A dangle in hockey refers to a skill move that allows the puck carrier to get past an opposing player or goaltender.
Dangles in hockey are the same as a deke. In most cases, a dangle is going to include a move that will trick the opponent into thinking he is going somewhere else.
As we stated earlier dangles can be performed on an opposing skater or goaltender.
Generally, a dangle against a skater is going to happen when they are in a one on one situation.
Dangling a player takes time and usually space, meaning they are difficult to perform in the middle of the game.
When a player finds himself on a one on one against a defender this would be a great time to attempt a dangle.
If you are looking to beat a player and you do not have the speed to skate by them a dangle is the next best option.
These plays have a relatively low success rate but when they work they are incredibly productive.
An effective dangle such as a toe drag can turn a one on one into a breakaway from the puck carrier.
When a dangle works the puck carrier will often find himself directly behind the player he was one on one with.
Additionally, players can also dangle a goaltender. Much like dekeing a defender this almost always happens when the puck carrier is one on one with the goalie.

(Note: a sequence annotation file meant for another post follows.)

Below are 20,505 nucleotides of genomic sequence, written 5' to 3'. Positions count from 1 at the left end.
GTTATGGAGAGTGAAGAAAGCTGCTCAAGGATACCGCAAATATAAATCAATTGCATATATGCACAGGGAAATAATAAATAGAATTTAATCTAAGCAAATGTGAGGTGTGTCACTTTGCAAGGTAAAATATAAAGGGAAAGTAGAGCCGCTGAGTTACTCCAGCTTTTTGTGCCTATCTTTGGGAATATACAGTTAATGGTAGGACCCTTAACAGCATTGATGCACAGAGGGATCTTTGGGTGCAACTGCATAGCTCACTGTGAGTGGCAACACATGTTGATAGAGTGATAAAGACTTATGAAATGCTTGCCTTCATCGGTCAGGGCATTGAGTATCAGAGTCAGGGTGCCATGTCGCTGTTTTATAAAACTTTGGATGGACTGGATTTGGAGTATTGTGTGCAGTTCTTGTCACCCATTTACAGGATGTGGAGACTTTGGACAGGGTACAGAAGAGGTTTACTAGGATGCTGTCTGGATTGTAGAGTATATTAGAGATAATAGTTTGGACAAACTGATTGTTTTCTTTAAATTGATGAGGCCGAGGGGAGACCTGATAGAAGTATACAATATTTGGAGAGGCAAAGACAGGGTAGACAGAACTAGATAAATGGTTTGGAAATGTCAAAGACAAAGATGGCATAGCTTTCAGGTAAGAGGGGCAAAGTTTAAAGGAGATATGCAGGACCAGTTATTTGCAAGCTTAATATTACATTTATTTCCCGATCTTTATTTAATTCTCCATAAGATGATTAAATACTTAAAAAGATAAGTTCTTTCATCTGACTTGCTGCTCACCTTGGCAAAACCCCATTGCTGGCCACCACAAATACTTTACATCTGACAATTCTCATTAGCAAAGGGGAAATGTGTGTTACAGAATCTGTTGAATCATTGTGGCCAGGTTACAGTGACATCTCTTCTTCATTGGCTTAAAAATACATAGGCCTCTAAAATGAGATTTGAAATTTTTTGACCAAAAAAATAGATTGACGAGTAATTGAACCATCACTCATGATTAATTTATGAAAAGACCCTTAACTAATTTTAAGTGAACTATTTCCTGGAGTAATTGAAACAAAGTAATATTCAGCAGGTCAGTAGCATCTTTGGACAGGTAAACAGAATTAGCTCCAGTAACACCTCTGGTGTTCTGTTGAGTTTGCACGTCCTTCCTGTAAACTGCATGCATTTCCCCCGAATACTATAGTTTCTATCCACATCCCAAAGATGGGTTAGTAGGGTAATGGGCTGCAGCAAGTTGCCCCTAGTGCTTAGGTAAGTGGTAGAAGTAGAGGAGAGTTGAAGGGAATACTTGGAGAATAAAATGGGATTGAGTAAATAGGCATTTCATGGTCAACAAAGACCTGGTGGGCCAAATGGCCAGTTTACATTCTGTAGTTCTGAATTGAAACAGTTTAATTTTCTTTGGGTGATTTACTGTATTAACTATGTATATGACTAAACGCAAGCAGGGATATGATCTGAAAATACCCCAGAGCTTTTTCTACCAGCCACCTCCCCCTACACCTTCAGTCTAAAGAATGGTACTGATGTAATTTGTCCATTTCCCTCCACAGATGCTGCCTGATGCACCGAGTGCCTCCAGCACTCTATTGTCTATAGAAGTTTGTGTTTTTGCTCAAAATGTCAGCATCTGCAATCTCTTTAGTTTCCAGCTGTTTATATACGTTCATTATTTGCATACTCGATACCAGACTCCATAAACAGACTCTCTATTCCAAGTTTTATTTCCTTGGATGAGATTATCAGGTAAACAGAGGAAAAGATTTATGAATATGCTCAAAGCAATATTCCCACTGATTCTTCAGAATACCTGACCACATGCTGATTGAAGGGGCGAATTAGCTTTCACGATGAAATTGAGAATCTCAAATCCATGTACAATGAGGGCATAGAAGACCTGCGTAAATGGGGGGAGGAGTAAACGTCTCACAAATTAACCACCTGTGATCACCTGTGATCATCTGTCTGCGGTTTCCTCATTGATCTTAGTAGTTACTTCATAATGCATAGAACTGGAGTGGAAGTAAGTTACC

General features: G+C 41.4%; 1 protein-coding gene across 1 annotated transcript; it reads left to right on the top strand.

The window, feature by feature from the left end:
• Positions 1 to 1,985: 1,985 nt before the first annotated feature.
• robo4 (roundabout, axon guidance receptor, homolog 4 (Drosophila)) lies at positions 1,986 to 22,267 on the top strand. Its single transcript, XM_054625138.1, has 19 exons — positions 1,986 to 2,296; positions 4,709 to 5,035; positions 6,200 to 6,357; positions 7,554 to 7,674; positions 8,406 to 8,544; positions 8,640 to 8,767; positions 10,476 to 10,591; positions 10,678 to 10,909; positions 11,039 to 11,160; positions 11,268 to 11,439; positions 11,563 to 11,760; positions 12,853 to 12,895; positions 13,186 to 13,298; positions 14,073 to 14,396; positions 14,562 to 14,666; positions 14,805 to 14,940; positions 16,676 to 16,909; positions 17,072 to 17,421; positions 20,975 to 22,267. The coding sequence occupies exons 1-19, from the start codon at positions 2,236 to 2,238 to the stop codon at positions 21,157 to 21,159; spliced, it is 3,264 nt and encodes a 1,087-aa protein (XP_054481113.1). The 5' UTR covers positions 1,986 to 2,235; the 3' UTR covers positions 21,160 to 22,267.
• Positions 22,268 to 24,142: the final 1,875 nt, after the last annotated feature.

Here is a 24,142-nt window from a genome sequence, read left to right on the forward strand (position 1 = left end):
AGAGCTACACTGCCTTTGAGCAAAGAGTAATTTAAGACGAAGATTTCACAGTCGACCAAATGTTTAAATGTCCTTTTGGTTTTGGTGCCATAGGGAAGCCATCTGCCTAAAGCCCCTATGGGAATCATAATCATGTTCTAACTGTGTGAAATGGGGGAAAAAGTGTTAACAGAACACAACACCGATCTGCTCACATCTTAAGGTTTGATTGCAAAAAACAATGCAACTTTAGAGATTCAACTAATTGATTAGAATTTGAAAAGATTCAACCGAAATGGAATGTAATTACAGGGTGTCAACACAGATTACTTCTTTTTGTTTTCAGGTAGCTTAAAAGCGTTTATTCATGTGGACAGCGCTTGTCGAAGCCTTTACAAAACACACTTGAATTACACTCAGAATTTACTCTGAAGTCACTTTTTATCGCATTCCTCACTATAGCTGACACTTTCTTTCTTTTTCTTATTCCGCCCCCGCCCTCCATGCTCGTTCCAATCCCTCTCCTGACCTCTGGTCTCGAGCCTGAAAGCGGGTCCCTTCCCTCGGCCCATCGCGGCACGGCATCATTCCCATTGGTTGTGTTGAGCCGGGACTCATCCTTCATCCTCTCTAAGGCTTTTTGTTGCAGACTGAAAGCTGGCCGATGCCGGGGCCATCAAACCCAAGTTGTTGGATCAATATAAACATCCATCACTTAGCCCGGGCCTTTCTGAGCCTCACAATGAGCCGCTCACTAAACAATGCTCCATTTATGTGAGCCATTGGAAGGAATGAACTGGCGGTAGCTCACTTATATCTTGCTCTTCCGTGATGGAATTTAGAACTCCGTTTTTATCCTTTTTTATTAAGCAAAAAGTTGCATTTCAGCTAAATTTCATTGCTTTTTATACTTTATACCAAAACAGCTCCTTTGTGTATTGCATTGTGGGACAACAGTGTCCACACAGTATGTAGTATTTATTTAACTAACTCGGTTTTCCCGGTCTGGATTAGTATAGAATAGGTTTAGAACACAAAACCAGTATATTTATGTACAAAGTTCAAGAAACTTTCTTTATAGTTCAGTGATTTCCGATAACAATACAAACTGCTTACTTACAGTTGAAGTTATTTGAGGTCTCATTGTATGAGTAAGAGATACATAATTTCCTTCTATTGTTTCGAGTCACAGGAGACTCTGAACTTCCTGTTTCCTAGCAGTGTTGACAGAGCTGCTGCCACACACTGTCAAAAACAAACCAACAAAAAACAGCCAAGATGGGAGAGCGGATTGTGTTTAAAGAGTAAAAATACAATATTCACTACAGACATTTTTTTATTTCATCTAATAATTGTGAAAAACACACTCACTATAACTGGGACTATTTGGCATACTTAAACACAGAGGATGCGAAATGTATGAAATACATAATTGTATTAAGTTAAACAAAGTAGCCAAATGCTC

Dangling a goalie simply means that the player used skill moves to beat the goalie as opposed to a shot.
These moves are especially common when in a shootout where the players have plenty of time to include some dekes.
Different kinds of dangles in hockey
Now that you know what a dangle is in hockey it’s time to break down some of the most common moves used to dangle defenders.
After all, dangling a player simply means a player has used a skill move to beat a defender. There are plenty of different dekes that a player can use to dangle.
The single deke is one of the most common moves in hockey. A single dekes includes only one fake.
An example of a single deke would be a forehand backhand. Coming in on the goalie a player would quickly shift the puck from his forehand to his backhand.
Ideally, the goalie will buy the fake and will think he is going to shoot on his forehand. As the goalie moves over the skater will then put the puck back on his back hand and take the shot.
This is one of the more simple dekes a player can pull off.
A double deke is the continuation of the single deke yet it is a little more complex.
Instead of a single fake, the deke is a dangle that is going to include two fakes.
An example of a double deke would be a backhand-forehand-backhand.
As you have probably guessed this deke involves faking the backhand and the forehand only to end up with a backhand shot.
This is a more advanced deke but its trickery makes it more difficult for the defender.
The toe drag is arguably the most common deke used in the game of hockey
This move can be used to dangle goalies as well as defenders.
The toe drag works by pulling the puck backwards out of the defenders reach as you work your way past them.
As you get parallel with the defender the puck will then be pulled close to the puck carriers body so that the defender again cannot reach it.
This move does not include a fake like most dekes but instead works by keeping the puck just out of reach of a defender in order to get past them.